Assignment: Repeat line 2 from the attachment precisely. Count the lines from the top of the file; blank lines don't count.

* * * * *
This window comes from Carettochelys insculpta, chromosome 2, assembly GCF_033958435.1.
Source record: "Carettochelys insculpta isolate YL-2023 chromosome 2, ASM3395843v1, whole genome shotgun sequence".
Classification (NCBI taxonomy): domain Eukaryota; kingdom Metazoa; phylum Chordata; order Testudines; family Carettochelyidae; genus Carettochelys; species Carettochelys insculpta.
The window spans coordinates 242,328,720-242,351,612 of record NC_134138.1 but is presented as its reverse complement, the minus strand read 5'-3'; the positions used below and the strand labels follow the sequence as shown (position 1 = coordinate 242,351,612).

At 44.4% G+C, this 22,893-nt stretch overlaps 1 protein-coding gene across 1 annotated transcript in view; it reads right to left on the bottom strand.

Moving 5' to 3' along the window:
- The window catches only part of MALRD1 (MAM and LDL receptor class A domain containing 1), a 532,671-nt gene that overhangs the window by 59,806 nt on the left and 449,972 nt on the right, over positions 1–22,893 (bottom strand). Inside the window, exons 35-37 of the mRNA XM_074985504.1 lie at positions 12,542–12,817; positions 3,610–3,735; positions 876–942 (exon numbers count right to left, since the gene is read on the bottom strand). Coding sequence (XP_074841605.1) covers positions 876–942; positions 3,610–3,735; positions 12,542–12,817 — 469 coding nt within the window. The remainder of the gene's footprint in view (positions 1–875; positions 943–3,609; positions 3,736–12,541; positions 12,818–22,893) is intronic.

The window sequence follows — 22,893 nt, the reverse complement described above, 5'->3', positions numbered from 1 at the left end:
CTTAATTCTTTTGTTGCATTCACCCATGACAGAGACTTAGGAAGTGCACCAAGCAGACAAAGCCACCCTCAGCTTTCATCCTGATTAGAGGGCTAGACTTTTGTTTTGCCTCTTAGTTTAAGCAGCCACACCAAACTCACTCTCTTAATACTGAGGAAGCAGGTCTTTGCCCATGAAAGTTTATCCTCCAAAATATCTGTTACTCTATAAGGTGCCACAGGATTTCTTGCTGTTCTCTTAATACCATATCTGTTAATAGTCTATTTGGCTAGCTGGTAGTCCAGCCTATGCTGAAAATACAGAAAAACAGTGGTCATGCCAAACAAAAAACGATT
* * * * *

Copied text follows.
Source record: "Carettochelys insculpta isolate YL-2023 chromosome 2, ASM3395843v1, whole genome shotgun sequence".